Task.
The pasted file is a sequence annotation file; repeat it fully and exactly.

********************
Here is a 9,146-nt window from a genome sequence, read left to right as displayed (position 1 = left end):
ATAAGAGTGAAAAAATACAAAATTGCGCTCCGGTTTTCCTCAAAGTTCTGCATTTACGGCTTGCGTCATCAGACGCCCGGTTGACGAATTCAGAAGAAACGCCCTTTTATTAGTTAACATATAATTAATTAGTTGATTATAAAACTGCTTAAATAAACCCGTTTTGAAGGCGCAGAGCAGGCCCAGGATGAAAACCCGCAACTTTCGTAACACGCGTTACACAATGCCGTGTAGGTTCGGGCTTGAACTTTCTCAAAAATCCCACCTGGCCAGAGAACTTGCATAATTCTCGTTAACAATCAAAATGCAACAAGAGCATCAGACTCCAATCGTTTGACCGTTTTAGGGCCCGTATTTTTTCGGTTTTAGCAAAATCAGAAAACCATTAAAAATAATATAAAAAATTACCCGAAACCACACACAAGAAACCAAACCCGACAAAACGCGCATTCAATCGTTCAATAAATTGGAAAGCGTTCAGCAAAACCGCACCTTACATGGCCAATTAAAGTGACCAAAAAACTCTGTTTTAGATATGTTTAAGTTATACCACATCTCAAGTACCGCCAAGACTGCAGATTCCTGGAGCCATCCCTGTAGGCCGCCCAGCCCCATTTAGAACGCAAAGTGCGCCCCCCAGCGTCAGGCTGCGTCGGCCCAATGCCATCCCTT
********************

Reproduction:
Here is a 9,146-nt window from a genome sequence, read left to right as displayed (position 1 = left end):
ATAAGAGTGAAAAAATACAAAATTGCGCTCCGGTTTTCCTCAAAGTTCTGCATTTACGGCTTGCGTCATCAGACGCCCGGTTGACGAATTCAGAAGAAACGCCCTTTTATTAGTTAACATATAATTAATTAGTTGATTATAAAACTGCTTAAATAAACCCGTTTTGAAGGCGCAGAGCAGGCCCAGGATGAAAACCCGCAACTTTCGTAACACGCGTTACACAATGCCGTGTAGGTTCGGGCTTGAACTTTCTCAAAAATCCCACCTGGCCAGAGAACTTGCATAATTCTCGTTAACAATCAAAATGCAACAAGAGCATCAGACTCCAATCGTTTGACCGTTTTAGGGCCCGTATTTTTTCGGTTTTAGCAAAATCAGAAAACCATTAAAAATAATATAAAAAATTACCCGAAACCACACACAAGAAACCAAACCCGACAAAACGCGCATTCAATCGTTCAATAAATTGGAAAGCGTTCAGCAAAACCGCACCTTACATGGCCAATTAAAGTGACCAAAAAACTCTGTTTTAGATATGTTTAAGTTATACCACATCTCAAGTACCGCCAAGACTGCAGATTCCTGGAGCCATCCCTGTAGGCCGCCCAGCCCCATTTAGAACGCAAAGTGCGCCCCCCAGCGTCAGGCTGCGTCGGCCCAATGCCATCCCTT